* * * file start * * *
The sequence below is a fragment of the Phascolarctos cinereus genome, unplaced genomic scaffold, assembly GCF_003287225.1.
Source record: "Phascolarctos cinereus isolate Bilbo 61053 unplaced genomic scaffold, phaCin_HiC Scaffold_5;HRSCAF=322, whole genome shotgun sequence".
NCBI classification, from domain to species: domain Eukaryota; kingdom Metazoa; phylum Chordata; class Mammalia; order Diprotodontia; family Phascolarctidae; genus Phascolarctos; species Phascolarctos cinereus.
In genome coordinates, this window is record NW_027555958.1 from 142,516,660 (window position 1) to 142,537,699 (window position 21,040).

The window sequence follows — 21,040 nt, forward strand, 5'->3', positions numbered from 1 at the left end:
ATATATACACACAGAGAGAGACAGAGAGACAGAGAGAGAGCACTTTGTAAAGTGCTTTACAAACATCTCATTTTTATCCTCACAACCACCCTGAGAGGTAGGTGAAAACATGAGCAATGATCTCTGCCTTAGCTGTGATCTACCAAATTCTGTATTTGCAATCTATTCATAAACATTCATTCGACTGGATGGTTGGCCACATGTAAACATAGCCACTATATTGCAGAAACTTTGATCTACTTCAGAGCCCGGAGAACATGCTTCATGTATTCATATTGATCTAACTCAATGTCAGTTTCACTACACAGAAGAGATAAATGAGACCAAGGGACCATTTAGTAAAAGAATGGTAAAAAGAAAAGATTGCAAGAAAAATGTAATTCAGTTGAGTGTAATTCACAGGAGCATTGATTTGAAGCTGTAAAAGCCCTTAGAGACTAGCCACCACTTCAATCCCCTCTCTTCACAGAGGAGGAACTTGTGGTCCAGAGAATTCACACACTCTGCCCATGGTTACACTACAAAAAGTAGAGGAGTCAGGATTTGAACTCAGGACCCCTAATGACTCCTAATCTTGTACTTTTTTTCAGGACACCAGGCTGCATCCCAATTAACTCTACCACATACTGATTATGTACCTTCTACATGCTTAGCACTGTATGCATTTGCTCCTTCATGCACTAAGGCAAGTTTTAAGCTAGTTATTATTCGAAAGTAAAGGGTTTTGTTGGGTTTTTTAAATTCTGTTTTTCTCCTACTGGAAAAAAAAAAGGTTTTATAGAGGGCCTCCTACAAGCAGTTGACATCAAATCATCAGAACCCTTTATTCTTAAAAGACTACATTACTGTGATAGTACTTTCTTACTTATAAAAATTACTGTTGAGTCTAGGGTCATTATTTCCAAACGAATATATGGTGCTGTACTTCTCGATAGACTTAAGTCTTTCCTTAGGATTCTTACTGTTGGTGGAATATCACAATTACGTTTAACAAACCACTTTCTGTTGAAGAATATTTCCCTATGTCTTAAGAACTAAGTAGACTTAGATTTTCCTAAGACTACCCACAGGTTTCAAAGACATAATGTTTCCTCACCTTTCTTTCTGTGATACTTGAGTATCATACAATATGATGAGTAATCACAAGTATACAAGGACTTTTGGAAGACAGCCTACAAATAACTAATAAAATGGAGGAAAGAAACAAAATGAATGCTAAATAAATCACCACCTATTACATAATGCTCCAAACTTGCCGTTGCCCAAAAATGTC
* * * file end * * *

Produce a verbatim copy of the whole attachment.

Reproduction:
The sequence below is a fragment of the Phascolarctos cinereus genome, unplaced genomic scaffold, assembly GCF_003287225.1.
Source record: "Phascolarctos cinereus isolate Bilbo 61053 unplaced genomic scaffold, phaCin_HiC Scaffold_5;HRSCAF=322, whole genome shotgun sequence".
NCBI classification, from domain to species: domain Eukaryota; kingdom Metazoa; phylum Chordata; class Mammalia; order Diprotodontia; family Phascolarctidae; genus Phascolarctos; species Phascolarctos cinereus.
In genome coordinates, this window is record NW_027555958.1 from 142,516,660 (window position 1) to 142,537,699 (window position 21,040).

The window sequence follows — 21,040 nt, forward strand, 5'->3', positions numbered from 1 at the left end:
ATATATACACACAGAGAGAGACAGAGAGACAGAGAGAGAGCACTTTGTAAAGTGCTTTACAAACATCTCATTTTTATCCTCACAACCACCCTGAGAGGTAGGTGAAAACATGAGCAATGATCTCTGCCTTAGCTGTGATCTACCAAATTCTGTATTTGCAATCTATTCATAAACATTCATTCGACTGGATGGTTGGCCACATGTAAACATAGCCACTATATTGCAGAAACTTTGATCTACTTCAGAGCCCGGAGAACATGCTTCATGTATTCATATTGATCTAACTCAATGTCAGTTTCACTACACAGAAGAGATAAATGAGACCAAGGGACCATTTAGTAAAAGAATGGTAAAAAGAAAAGATTGCAAGAAAAATGTAATTCAGTTGAGTGTAATTCACAGGAGCATTGATTTGAAGCTGTAAAAGCCCTTAGAGACTAGCCACCACTTCAATCCCCTCTCTTCACAGAGGAGGAACTTGTGGTCCAGAGAATTCACACACTCTGCCCATGGTTACACTACAAAAAGTAGAGGAGTCAGGATTTGAACTCAGGACCCCTAATGACTCCTAATCTTGTACTTTTTTTCAGGACACCAGGCTGCATCCCAATTAACTCTACCACATACTGATTATGTACCTTCTACATGCTTAGCACTGTATGCATTTGCTCCTTCATGCACTAAGGCAAGTTTTAAGCTAGTTATTATTCGAAAGTAAAGGGTTTTGTTGGGTTTTTTAAATTCTGTTTTTCTCCTACTGGAAAAAAAAAAGGTTTTATAGAGGGCCTCCTACAAGCAGTTGACATCAAATCATCAGAACCCTTTATTCTTAAAAGACTACATTACTGTGATAGTACTTTCTTACTTATAAAAATTACTGTTGAGTCTAGGGTCATTATTTCCAAACGAATATATGGTGCTGTACTTCTCGATAGACTTAAGTCTTTCCTTAGGATTCTTACTGTTGGTGGAATATCACAATTACGTTTAACAAACCACTTTCTGTTGAAGAATATTTCCCTATGTCTTAAGAACTAAGTAGACTTAGATTTTCCTAAGACTACCCACAGGTTTCAAAGACATAATGTTTCCTCACCTTTCTTTCTGTGATACTTGAGTATCATACAATATGATGAGTAATCACAAGTATACAAGGACTTTTGGAAGACAGCCTACAAATAACTAATAAAATGGAGGAAAGAAACAAAATGAATGCTAAATAAATCACCACCTATTACATAATGCTCCAAACTTGCCGTTGCCCAAAAATGTC